Details about the author of these pages plus links to sites dealing with Cults, Sects and New Religions can be found in IRVING HEXHAM'S SOURCES ON RELIGION

Notes from NUREL-L


From: ai@YorkU.CA (Adrian Ivakhiv)


Subject: night news

A friend of mine was watching the news and came across some very interesting coverage of an event we're all likely to hear more about soon. Her account presents some interesting details about the early news coverage, so I'm posting it here.

Interesting to watch the reporting re. the mass suicide in San Diego area of a "quasi-religious group of computer programmers" (that's a quote from ABC news). (39 people dead, all men or mainly men, all white, or else mainly white, possibly some hispanics, all found prone, all dressed similarly in dark clothing)

The San Diego Sherriff's Dept. has not yet confirmed any ties to any cult or religious movement of any kind. I'm not sure how the Media came to the conclusion that a cult was involved, except perhaps that 39 men don't seem to commit suicide for any other reason (if it *was* suicide in all cases - of course this has not been confirmed by the Sherriff's Dept or the Coroner's office or anything yet). The Sherriff's office has just very recently (it's now 4:00 am) been granted a search warrant for the house.

From the info I'm hearing right now, there did seem to be some kind of ritualistic way in which the bodies were lying. They (the Media) have no real info, but they keep milking (milling) it, so they've looked up the group's Homepage (I don't know under what - I do know that they (these cult people) worked in computer graphics, I think, if I saw the Homepage right) , and a couple of real estate agents who looked through the house where the bodies were found (the house was for sale) (we *do* know it was a 7-bedroom house, on sale for $1.5 million).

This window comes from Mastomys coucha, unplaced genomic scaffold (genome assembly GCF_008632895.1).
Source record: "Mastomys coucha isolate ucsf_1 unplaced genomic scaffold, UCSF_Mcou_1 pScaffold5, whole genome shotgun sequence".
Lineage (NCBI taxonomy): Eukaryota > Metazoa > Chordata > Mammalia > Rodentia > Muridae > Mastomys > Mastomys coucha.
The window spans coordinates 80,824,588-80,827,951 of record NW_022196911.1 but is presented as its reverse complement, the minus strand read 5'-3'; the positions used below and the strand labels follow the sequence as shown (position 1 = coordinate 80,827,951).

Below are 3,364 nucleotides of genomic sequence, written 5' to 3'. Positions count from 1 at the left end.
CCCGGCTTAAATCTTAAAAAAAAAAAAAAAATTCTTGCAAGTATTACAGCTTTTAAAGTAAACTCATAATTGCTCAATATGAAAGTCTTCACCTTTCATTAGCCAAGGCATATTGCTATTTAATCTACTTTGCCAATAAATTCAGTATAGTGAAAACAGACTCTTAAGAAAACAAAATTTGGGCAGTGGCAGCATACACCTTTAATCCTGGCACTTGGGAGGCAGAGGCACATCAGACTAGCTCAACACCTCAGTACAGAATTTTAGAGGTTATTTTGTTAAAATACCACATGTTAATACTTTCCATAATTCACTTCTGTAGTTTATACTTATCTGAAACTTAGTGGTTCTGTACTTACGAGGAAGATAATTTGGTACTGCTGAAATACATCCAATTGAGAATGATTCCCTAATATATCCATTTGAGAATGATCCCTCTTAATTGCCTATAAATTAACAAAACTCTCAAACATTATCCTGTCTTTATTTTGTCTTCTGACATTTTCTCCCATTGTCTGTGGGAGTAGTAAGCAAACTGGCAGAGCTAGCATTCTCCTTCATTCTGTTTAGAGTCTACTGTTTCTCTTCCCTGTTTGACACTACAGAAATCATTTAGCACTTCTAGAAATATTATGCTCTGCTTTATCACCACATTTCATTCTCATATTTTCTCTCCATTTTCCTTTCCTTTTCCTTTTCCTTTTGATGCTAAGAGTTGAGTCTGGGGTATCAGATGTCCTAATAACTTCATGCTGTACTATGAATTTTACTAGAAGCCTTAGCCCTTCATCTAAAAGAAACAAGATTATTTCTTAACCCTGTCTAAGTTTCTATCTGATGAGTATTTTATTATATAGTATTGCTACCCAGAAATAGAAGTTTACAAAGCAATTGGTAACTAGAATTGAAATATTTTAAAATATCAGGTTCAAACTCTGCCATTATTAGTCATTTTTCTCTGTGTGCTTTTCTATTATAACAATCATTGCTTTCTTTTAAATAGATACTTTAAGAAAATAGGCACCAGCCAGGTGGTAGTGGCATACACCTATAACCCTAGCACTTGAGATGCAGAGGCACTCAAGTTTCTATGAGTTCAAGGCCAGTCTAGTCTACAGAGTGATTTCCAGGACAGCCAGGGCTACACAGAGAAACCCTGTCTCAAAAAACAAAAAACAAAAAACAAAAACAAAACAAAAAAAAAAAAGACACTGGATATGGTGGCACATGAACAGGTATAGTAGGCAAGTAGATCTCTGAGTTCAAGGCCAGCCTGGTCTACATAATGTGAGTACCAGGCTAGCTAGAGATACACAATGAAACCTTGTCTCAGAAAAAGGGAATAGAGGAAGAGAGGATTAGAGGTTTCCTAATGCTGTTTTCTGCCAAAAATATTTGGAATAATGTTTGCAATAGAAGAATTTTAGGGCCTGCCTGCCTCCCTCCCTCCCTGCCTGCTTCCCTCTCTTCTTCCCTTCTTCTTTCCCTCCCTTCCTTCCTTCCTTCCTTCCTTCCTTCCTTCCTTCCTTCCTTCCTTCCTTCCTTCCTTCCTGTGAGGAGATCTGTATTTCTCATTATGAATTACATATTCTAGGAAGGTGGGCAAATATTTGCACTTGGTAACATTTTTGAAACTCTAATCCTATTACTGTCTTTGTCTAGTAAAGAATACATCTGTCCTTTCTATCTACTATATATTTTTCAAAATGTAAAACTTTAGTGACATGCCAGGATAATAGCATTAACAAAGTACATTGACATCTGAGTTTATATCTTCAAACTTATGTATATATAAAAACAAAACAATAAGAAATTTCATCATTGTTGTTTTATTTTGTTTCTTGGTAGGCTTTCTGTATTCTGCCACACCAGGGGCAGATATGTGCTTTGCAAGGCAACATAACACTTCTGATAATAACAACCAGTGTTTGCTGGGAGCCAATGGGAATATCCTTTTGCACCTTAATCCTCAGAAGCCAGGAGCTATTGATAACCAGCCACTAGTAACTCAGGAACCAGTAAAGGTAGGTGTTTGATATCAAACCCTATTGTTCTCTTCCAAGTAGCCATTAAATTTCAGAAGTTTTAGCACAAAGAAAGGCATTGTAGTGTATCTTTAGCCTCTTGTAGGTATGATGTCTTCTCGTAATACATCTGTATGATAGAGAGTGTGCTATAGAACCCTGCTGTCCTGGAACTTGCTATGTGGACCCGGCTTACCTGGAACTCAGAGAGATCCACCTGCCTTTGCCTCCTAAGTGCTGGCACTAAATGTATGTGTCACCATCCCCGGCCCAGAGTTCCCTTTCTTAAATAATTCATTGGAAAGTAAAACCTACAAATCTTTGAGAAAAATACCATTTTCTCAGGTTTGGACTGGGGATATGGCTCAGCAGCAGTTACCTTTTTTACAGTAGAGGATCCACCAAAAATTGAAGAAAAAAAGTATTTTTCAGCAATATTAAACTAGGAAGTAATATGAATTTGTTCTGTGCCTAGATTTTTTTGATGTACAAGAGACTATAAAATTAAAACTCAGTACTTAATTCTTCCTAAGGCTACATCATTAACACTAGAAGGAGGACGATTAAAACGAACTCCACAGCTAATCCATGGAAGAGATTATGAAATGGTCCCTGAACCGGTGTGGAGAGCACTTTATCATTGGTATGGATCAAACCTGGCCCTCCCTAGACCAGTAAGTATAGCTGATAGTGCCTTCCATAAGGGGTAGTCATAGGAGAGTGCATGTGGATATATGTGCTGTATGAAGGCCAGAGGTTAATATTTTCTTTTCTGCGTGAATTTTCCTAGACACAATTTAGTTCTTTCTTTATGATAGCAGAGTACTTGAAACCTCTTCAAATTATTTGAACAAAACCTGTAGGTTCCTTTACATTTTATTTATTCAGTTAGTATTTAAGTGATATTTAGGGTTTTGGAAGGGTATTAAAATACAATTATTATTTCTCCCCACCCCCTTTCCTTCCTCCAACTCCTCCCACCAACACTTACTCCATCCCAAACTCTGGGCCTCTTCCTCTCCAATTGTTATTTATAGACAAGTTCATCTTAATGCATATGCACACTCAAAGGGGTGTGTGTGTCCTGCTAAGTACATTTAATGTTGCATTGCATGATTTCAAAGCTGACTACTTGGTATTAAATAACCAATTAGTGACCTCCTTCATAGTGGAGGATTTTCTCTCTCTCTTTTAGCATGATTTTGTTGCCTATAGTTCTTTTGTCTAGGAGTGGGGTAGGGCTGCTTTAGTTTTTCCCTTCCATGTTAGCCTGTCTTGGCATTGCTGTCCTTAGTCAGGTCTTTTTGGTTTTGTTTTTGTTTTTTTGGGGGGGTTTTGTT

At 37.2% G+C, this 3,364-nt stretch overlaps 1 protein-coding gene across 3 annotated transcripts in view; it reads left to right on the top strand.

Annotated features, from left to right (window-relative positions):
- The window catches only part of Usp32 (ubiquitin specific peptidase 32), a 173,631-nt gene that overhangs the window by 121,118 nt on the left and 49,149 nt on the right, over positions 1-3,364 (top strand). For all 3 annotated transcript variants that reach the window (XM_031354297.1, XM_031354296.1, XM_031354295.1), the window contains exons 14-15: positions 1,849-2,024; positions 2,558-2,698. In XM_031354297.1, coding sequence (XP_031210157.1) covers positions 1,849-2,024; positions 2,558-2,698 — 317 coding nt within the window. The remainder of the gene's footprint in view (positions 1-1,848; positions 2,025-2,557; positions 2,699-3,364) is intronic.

>Apparently the house was hard to show because religious services of some kind went on there regularly (I don't think they know this for sure either - I have a feeling it's speculation). Oh, just now I heard that the NewsHounds tracked down the people who were going to buy the house, and these people reportedly said that the occupants, there were about 20 of them, called themselves "monks" and referred to each other as "brother" and "sister".

>Also, they (ABC news) called up a "cult expert" (ABC's own graphic - I don't think the actual person would feel particularly flattered being called this) who told them that the word "cult" is used pejoratively, and that "scholars" prefer to use the term "New Religious Movement, or NRM". So that the anchor had to force herself to use the word New Religious Movement during the couple of minutes that they talked to this person (a professor of sociology or something somewhere), and then it seems the Newspeople settled on "quasi-religious movement", which isn't a bad compromise.

>Anyway, it's interesting, and kind of funny, and also sad and pathetic the treatment that ABC News has been giving this story. (I don't know what other channels have been doing - I do know that Canadian news did report the deaths, but haven't been going over every trivial and remote connection in the hopes of getting a story out of it).


Sounds to me like some sort of "deviant" techno-pagans (who normally aren't millenarian or suicidal), but we'll have to wait and see what comes out of it.


Adrian Ivakhiv



From: ai@YorkU.CA (Adrian Ivakhiv)